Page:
Photos and VideosMore Photos and Videos
Chris Van Horne, NBC 5 Fort Worth Reporter
On Wednesday, the FBI released more information from its Washington Navy Yard investigation and chilling video that shows Aaron Alexis with a gun, providing insight into his mental state before the deadly shooting.
The Fort Lauderdale-based computer firm that employed Washington Navy yard gunman Aaron Alexis on behalf of Hewlett Packard was fired by the tech giant Wednesday over "its failure to respond appropriately" to the shooter's mental health issues.
In a letter obtained by NBC News, an HP executive informed The Experts CEO Thomas Hosko Wednesday that the tech firm "has lost all confidence in The Experts ability to meet its contractual obligations and serve as an HP subcontractor." HP said it was terminating its contract with The Experts within 30 days as a result.
"HP has strict policies in place that require contractors and their employees to adhere to the highest standards of business practices and ethics," the company said in a statement. "Based on what we now know about The Experts' conduct, including its failure to respond appropriately to Aaron Alexis' mental health issues and certain incidents recently reported in the press, HP has terminated its relationship with The Experts."
A spokeswoman for The Experts said the company was disappointed by the decision.
"The Experts is disappointed in H-P's decision, as we have continued to meet all of our contractual obligations," the spokeswoman said in a statement. "The Experts had no greater insight into Alexis' mental health than H-P, particularly given that an H-P site manager closely supervised him, including during the events in Rhode Island."
The development came as the FBI released chilling surveillance video that showed Alexis pulling into the Navy Yard parking garage and running through a building with a sawed-off shotgun.
Alexis, 34, a government contractor from Ft. Worth, Texas, who had started an assignment at the Navy Yard only a week earlier, didn't appear to be motivated by any kind of workplace dispute, officials said in their account of the Sept. 16 massacre. Rather, Alexis "held a delusional belief that he was being controlled or influenced by extremely low frequency, or ELF, electromagnetic waves," Valerie Parlave, the assistant director in charge of the FBI's Washington field division, said in a news conference outside her office Wednesday.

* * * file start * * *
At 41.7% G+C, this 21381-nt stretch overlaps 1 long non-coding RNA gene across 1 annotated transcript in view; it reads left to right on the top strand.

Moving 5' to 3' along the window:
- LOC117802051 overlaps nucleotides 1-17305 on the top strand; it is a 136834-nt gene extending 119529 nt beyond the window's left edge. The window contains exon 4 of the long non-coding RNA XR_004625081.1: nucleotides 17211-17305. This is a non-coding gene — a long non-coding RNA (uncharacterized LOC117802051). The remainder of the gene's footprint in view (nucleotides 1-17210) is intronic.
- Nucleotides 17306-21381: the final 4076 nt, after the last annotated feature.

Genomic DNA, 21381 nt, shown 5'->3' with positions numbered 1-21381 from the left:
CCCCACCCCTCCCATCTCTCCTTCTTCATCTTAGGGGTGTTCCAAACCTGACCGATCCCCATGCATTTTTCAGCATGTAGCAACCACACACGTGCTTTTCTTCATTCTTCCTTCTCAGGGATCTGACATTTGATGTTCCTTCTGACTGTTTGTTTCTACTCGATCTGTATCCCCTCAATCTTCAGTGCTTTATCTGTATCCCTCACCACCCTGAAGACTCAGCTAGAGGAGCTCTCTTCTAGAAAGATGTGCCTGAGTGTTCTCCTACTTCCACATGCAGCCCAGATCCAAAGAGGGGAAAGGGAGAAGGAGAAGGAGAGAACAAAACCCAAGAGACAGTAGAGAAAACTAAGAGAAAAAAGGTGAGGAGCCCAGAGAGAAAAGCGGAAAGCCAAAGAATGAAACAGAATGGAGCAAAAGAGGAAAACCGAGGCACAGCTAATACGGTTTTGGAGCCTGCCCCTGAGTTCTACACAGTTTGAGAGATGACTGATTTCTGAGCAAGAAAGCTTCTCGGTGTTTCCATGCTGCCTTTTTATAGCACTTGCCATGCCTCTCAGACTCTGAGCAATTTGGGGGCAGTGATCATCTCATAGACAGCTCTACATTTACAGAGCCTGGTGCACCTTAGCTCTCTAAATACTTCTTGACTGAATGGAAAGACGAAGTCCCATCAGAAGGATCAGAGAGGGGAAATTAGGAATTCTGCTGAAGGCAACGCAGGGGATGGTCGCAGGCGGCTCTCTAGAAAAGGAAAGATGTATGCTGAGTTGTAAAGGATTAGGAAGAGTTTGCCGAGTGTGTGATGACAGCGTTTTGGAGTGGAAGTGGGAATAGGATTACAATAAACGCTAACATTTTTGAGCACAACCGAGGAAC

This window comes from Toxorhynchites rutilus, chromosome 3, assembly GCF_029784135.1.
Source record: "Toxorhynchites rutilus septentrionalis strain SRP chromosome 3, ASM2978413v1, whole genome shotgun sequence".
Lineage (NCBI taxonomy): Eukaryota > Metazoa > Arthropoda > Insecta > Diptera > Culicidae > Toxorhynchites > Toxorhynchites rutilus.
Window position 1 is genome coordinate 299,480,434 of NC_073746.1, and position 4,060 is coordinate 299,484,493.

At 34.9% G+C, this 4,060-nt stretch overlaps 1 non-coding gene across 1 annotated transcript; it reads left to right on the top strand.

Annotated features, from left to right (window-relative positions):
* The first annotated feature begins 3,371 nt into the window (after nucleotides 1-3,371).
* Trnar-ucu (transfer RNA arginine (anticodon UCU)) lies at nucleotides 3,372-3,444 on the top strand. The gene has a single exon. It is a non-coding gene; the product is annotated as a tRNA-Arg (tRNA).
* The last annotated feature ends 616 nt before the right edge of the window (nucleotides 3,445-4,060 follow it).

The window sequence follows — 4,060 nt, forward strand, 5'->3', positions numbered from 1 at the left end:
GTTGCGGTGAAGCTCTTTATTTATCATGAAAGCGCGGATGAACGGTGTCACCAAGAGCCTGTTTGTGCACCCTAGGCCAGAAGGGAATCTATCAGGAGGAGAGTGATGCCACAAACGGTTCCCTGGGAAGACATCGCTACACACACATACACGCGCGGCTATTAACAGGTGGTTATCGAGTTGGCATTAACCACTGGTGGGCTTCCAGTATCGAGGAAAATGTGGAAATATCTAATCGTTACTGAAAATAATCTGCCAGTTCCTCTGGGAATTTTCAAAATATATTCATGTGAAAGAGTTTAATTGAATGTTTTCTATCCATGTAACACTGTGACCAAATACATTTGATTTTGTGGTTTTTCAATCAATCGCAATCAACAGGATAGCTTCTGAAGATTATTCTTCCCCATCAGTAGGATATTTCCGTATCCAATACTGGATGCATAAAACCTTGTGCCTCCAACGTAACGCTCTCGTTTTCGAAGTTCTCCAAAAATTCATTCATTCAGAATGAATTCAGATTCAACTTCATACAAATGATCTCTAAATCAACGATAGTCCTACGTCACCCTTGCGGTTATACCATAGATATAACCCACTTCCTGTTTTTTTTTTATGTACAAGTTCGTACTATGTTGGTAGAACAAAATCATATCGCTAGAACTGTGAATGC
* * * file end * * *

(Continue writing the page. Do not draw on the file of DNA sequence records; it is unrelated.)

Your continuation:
Scrawled onto the shotgun, purchased legally at a Northern Virginia gun shop two days earlier, were several phrases, including, "End to the torment," "My ELF weapon," and "Better off this way," Parlave said.
In documents recovered after the attack, Alexis indicated that the electromagnetic waves drove him to commit the hour-long morning assault, in which a dozen workers died and several more were injured.
"Ultra-low frequency attack is what I've been subject to for the last three months," Alexis wrote in a document obtained by authorities, Parlave said. "That is what has driven me to this."
Rhode Island police had said last week it had reported raising concerns with the Navy last August after Alexis called them to complain he was "hearing voices" and believed he was under surveillance while working on another job for The Experts in that state.
Last week, The Experts said a recent background check and security clearance confirmation showed no major issues for Alexis. A minor traffic violation was the only issue in Alexis’ late June background check and security clearance confirmation, according to the company.